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iShares TIPS Bond Message Board

  • markm0722 markm0722 Jan 18, 2011 11:43 PM Flag

    Yield Curve Analysis

    This message board has officially died.

    Meanwhile, the Apple message board has about 2 posts per minute, lol.

    Call me a contrarian but I'm feeling pretty good about my long-term decision to own long-term TIPS. :)

    For those interested, I did some treasury yield curve analysis today.

    http://illusionofprosperity.blogspot.com/2011/01/yield-curve-analysis.html

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    • Mark
      First I have to thank you for all your valuable posts. Second, could you please give me some education on buying/selling tips on second market? The other day you said you just bought 29 year tips. You bought on second market right? Is there fees, ect...for that? Thanks.

      • 1 Reply to leuyenl
      • That 29 year TIPS was my first purchase on the secondary market. I normally just buy directly from the government through Treasury Direct. This purchase was inside my IRA though so I could not do that. In the past, my IRA sat in TIP and I was mostly fine with that. Now that the yield curve is so steep I'd rather just go long and hold until maturity. The thought of owning 5-Year TIPS paying negative real interest just doesn't appeal to me, especially for the money I won't be needing for 30 years.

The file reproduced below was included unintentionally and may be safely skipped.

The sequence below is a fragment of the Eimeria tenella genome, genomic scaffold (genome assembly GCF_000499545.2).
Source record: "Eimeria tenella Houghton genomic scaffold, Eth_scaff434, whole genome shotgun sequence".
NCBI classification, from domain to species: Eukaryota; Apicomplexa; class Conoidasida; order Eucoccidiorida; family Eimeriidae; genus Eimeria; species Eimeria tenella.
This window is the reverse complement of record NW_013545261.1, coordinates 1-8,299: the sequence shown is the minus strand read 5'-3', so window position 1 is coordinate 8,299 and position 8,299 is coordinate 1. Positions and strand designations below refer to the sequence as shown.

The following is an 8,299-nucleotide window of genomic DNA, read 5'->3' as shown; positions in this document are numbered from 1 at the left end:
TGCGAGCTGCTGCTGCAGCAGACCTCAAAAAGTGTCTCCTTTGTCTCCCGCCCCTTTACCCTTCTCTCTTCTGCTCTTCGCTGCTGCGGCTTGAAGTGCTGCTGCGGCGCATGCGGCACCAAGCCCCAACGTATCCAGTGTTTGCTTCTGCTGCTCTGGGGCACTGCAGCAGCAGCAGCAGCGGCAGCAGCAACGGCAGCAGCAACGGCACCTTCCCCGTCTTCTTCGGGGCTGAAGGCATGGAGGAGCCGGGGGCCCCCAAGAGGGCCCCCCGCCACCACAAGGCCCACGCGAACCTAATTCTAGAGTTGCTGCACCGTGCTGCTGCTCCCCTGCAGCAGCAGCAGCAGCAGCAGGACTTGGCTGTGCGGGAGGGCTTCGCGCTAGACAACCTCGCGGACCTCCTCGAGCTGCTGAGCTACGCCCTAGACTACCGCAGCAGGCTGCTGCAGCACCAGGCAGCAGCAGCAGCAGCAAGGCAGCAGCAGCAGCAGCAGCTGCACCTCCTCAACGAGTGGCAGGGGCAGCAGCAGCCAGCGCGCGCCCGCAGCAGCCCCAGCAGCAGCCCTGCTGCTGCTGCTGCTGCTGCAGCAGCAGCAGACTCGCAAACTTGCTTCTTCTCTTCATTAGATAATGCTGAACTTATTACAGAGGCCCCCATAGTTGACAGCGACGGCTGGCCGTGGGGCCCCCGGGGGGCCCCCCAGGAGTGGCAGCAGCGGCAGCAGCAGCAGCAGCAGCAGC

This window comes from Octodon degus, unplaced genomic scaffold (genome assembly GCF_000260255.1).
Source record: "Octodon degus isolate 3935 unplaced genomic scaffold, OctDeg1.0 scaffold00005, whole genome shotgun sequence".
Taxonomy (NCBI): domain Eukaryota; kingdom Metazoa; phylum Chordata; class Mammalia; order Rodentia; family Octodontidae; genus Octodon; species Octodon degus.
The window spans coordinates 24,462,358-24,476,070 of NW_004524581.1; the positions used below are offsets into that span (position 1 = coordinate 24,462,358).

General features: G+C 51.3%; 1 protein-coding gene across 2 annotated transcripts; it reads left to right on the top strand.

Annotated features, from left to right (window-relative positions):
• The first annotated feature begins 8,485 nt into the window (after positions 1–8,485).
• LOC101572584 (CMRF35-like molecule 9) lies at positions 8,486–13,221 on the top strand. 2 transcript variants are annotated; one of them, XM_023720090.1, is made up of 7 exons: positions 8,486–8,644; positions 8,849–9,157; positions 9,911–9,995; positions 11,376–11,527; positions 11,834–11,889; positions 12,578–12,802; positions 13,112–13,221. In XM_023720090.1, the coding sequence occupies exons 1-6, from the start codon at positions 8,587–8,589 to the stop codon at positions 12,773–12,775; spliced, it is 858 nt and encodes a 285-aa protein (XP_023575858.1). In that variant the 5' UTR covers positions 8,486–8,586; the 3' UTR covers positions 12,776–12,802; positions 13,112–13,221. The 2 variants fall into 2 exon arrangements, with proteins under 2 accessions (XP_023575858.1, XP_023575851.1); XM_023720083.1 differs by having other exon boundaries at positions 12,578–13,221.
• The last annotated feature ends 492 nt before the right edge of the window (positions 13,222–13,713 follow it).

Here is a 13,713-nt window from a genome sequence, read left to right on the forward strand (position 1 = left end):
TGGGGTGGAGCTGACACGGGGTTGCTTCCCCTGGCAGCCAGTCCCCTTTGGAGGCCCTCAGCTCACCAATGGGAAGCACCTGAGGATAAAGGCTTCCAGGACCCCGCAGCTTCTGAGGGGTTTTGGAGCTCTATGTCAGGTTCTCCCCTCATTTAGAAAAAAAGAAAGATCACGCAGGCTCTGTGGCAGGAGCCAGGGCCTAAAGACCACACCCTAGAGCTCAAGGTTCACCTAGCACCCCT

I bought it through Ameritrade (and I used their tutorial before buying). I have yet to figure out how much I actually paid in fees. I doubt I will ever figure it out. It was built into the price of the bond on a "net yield basis". In other words, the yield I got was slightly smaller than the market yield. This makes it amazingly difficult to figure out how much I paid in fees. I did not know the exact market yield at the time I placed my order, so there is no way I can even reverse engineer the fees.

        Ameritrade claims that I got a yield to maturity of 1.86517%. That's the rate I'll be earning over inflation for the next 29 years. Works for me!

        From here on out I could care less what the market thinks that bond is worth. I know almost exactly what it will be worth to me at maturity. That's all that matters. It is also nice to know that I should never need to find a greater fool to buy it from me.

        Is it safe? Not really. The USA could default, hyperinflate, or even confiscate my IRA. What would be safe in that environment though? Not much.

 
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